As the neighbors of Ed Begley Jr. can attest, once you begin paying attention to the impact of your life on the planet, it can provoke more than a little anxiety. I’ve even heard a new term for the obsessive behavior the anxiety can lead to: “carborexia.” While there’s no denying the need for some serious efforts to reduce greenhouse gases, it is easy to be overwhelmed. In this issue of InHealth, we look at the region’s biggest industry — health care. How much does caring for your health impact the environment?

Turns out the health care industry has a voracious appetite for energy and produces a lot of waste. Daniel Walters looks at how Inland Northwest hospitals are finding ways to go green. Who knew Sacred Heart Medical Center features 30,000 points of light — or that now almost all of them are energy-saving compact-fluorescent bulbs?

There’s no denying it requires creative thinking and a willingness to work a little harder to go green. We look at a Coeur d’Alene builder who’s developing a LEED-certified neighborhood for residents 55 and older. In addition to helping the environment, he hopes the homes’ clean indoor air will prove to be healthier for their inhabitants.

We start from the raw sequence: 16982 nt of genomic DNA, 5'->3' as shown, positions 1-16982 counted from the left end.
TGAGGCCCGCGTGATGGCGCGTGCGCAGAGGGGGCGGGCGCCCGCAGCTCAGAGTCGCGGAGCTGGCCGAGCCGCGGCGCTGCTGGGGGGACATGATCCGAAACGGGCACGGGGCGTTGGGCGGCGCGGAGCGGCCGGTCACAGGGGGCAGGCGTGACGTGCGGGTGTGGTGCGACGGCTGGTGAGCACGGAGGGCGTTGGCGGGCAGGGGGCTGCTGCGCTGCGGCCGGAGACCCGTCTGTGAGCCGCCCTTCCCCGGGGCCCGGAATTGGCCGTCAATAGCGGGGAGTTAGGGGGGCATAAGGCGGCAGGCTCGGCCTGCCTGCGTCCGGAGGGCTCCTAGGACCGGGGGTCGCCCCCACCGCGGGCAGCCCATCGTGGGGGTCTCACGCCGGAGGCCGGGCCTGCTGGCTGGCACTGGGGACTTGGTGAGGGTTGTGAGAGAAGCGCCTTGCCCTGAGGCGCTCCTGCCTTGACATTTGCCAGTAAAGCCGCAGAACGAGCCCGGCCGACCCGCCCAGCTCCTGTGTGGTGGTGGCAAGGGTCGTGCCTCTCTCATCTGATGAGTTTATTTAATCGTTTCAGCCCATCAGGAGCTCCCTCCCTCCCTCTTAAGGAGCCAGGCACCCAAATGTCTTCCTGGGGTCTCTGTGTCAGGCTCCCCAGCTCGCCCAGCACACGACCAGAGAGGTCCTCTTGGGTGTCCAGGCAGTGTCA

We also have an amazing story about a device that could save the lives of people suffering from lung disease — an artificial lung that’s the size of a soda can and worn on the patient’s chest. Jacob Fries investigates.

And Ann M. Colford considers an odd little spice called turmeric that may hold some interesting health benefits.

Even if you’re not ready to go the extra green mile this holiday season, why not take some baby steps?  Put old Mother Earth on your gift list and make a pledge to do something for the environment — your environment and your children’s — in 2009.


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About The Author

Anne McGregor

Anne McGregor is a contributor to the Inlander and the editor of InHealth. She is married to Inlander editor/publisher Ted S. McGregor, Jr.